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  1. #1
    Junior Member
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    Hybrids as a speech topic

    I see someone is doing hybrids for a homework project. Well, my 11 year old son has picked hybrids as a speech topic so this seems like a good place for him to get some information.

    My main concern is for him to keep the audience interested and not get bogged down with too many of the technical aspects, spouting out statistics about mileage and other numbers that go over most peoples' head. I'm a mother who doesn't care much about cars other than as a way to get from point A to point B, can you tell? I do think hybrids are great though and wonder why they aren't more popular given the global warming crisis and the nonrenewable state of fossil fuels.

    A speech has to be lively and keep the audience engaged so it's important to get information that people can relate to.

    Anyone have some good stories to tell of your hybrid experiences? How do they compare to regular cars? Do they feel different on the road? Sound different? How do people react to you having one? Are they positive about it? Anyone negative about them?

    I will get my son to look around at the forum to get info but there's so much here, I thought I'd ask for some assistance in narrowing our focus a little. Thanks!

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  3. #2
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    Gee whiz! Not a very talkative bunch, eh?

    I thought for sure someone would have something to say about what it's like having a Hybrid. Oh well. I'm sure we'll find some takers in the real world. One of my son's teacher's is crazy about his Toyota Camry and is going to show it to him and answer his questions so we'll get our info that way, I guess.

    Thanks all for your help!

  4. #3
    Cybercat,
    I understand that you're not interested in the technical aspects of hybrids over conventional Internal Combustion Cars, but don't forget, the only difference today is the technical aspect. It is feasible for auto manufacturers to put a hybrid drive train into any car. You shouldn't necessarily feel any difference except for the fact that you don't have to go to the gas station as often and they get very quiet at traffic lights.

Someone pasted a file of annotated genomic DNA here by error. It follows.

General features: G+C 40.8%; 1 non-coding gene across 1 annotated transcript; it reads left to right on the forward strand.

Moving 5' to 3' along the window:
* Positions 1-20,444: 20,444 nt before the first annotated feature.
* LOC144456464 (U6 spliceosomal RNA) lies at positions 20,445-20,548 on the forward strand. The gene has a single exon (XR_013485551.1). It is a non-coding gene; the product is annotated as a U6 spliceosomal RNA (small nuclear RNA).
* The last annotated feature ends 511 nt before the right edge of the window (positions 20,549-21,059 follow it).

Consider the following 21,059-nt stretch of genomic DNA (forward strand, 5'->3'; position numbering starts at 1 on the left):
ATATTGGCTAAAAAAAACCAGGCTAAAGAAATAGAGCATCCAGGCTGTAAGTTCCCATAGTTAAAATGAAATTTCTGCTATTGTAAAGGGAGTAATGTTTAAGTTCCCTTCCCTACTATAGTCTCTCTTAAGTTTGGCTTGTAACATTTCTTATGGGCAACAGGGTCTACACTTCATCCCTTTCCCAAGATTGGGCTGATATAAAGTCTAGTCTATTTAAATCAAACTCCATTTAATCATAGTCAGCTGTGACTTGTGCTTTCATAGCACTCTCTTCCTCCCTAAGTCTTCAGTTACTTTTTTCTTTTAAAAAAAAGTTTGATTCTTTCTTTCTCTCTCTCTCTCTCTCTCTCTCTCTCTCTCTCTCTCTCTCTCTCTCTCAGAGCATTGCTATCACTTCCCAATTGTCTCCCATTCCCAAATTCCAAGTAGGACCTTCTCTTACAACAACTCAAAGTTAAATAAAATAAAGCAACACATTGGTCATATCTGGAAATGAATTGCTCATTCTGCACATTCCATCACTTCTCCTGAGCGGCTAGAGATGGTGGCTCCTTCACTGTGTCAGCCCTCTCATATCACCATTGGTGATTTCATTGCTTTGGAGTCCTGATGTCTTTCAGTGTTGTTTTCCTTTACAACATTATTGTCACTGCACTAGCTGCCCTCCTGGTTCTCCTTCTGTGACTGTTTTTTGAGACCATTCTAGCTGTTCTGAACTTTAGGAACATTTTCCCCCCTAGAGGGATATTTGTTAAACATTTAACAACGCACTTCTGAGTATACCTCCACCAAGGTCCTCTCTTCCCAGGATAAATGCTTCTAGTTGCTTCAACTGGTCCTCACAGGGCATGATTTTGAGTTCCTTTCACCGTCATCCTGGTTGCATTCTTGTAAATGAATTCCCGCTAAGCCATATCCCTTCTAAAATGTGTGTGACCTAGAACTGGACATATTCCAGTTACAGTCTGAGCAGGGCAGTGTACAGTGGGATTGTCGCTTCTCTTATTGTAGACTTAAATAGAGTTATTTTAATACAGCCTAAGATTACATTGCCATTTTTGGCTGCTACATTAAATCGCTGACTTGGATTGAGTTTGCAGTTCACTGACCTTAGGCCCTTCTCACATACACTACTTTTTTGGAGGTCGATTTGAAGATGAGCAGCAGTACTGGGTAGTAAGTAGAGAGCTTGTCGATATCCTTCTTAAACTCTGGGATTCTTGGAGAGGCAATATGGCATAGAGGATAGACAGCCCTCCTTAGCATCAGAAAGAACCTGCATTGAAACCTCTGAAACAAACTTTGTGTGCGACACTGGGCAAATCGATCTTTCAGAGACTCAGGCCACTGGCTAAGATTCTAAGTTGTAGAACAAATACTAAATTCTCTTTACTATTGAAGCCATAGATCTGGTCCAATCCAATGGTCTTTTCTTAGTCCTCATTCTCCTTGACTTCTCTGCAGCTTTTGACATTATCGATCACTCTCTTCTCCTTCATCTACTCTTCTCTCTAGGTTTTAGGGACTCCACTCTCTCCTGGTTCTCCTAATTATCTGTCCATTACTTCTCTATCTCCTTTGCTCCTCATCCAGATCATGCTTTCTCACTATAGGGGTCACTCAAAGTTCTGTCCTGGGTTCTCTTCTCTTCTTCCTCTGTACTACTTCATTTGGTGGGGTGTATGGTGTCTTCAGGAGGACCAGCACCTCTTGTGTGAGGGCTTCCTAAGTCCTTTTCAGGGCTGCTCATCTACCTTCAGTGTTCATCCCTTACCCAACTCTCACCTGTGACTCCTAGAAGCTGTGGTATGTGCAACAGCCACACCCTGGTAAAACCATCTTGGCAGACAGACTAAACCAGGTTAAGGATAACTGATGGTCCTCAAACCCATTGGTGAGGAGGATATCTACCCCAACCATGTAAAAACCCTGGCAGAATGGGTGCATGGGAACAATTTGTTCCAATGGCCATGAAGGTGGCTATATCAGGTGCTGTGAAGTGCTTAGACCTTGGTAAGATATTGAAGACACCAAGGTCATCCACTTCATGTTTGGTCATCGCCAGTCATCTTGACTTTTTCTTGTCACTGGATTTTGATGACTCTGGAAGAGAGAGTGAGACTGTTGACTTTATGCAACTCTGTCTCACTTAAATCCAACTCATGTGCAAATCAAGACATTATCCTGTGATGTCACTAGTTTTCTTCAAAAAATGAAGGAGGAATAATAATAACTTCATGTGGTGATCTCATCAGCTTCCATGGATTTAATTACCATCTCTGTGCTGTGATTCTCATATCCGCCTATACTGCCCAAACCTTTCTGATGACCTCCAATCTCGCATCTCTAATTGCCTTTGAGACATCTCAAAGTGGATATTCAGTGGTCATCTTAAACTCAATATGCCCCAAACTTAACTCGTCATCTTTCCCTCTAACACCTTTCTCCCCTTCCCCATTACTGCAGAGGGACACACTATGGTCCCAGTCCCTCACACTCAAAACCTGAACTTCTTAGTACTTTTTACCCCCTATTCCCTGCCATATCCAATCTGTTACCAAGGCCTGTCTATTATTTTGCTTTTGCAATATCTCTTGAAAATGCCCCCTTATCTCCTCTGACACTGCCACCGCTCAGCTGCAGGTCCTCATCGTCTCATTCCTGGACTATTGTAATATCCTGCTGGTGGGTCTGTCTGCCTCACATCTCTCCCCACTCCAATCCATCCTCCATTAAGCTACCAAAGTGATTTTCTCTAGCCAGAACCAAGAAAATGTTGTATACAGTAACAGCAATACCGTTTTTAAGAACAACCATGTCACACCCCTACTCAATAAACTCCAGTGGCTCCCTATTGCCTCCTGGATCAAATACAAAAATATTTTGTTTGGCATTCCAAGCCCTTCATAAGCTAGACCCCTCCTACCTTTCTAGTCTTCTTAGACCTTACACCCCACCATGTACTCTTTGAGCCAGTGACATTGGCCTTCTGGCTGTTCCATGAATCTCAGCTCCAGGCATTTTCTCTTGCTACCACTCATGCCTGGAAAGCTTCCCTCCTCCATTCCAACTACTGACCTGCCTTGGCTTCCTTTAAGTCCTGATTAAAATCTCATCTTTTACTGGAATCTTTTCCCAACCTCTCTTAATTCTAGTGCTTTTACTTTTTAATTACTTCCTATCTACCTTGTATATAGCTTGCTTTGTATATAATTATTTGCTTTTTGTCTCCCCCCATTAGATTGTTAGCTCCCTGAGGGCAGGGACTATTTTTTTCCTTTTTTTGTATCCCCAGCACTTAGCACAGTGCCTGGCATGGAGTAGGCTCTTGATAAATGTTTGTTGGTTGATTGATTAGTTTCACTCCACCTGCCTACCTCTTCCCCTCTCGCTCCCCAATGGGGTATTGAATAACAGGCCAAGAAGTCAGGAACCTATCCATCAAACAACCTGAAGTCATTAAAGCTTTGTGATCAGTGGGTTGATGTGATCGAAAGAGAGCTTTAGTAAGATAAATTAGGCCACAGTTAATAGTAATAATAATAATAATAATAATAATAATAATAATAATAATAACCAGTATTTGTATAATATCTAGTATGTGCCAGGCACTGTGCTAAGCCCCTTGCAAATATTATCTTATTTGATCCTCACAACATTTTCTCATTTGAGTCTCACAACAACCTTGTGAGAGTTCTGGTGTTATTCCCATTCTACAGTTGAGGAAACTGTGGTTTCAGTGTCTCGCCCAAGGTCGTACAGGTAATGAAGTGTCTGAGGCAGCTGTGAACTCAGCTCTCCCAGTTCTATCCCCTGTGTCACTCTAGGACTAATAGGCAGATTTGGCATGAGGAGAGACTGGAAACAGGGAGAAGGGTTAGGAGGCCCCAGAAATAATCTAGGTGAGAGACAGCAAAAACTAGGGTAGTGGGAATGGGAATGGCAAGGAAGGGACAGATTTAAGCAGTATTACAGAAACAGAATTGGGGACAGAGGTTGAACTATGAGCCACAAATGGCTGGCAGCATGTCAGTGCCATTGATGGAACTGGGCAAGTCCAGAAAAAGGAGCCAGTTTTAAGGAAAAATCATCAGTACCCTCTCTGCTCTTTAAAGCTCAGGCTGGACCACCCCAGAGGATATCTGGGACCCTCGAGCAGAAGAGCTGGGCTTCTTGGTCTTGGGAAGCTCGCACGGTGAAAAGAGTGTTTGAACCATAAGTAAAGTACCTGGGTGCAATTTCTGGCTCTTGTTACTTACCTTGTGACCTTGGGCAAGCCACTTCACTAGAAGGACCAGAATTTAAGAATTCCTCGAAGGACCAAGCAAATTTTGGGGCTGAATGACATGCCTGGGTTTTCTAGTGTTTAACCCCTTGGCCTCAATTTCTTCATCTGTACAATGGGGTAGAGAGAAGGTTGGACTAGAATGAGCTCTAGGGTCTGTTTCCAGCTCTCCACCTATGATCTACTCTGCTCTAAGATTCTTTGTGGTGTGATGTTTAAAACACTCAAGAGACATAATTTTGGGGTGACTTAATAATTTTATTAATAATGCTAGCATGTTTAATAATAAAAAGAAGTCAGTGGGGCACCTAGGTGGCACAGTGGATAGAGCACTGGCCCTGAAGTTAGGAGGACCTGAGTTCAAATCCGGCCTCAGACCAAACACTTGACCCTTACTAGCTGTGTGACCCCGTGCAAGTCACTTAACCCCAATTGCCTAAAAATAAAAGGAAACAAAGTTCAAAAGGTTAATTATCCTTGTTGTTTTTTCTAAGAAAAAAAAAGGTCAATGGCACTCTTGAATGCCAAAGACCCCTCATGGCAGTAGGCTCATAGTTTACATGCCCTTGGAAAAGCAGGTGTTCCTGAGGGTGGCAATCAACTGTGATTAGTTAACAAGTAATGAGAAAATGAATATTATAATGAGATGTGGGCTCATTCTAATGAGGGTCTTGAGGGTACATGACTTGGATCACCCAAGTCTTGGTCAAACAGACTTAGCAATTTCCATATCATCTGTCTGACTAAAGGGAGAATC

Hopefully, in the future, the auto manufacturers will start putting out better hybrids (the technologies exist today) that will have better performance (without worse fuel economy) and hopefully, eventually, can be plugged in at home so you will only need to go to gas stations on long trips. This, however, is hopefully, the future.
    Today, hybrids are just like 'normal' cars that don't require as much gasoline.
    Now ask me about my pure electric EV1 (that was taken away from me, then crushed) and I can tell you real stories about a great automobile.

  5. #4
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    Thanks so much for your reply Ex EV-1 Driver! We appreciate it!

    We'd love to hear stories about your EV-1. Why was it taken away and crushed? How sad! Sounds like you were attached to it.

    My son is working on his outline trying to think of a hook and interesting facts to present to keep the audience's attention. Speeches aren't easy, that's for sure! Even we adults stress over them, right?

  6. #5
    A couple of 3rd party sources on the EV1 are:
    - Movie: "Who Killed the Electric Car", available on DVD in many places including www.pluginameric.com, netflix, Blockbuster, Amazon, etc. See www.whokilledtheelectriccar.com
    - Book: "Plug-in Hybrids: The Cars that Will Recharge America" By Sherry Boshert
    - Book: "The car that could" by Michael Shnayerson

    From my perspective, it was a great car.
    - It was a 2-seat sports coupe/roadster
    - I could charge it at home so I never knew or cared what the price of gas was.
    - It went from 0 - 60 mph in about 7 seconds, comparable to most sports cars. The smooth performance can't be described - it had to be experienced to appreciate.
    - It went 120 mile on a charge. But since you could charge at home, it had this range every day.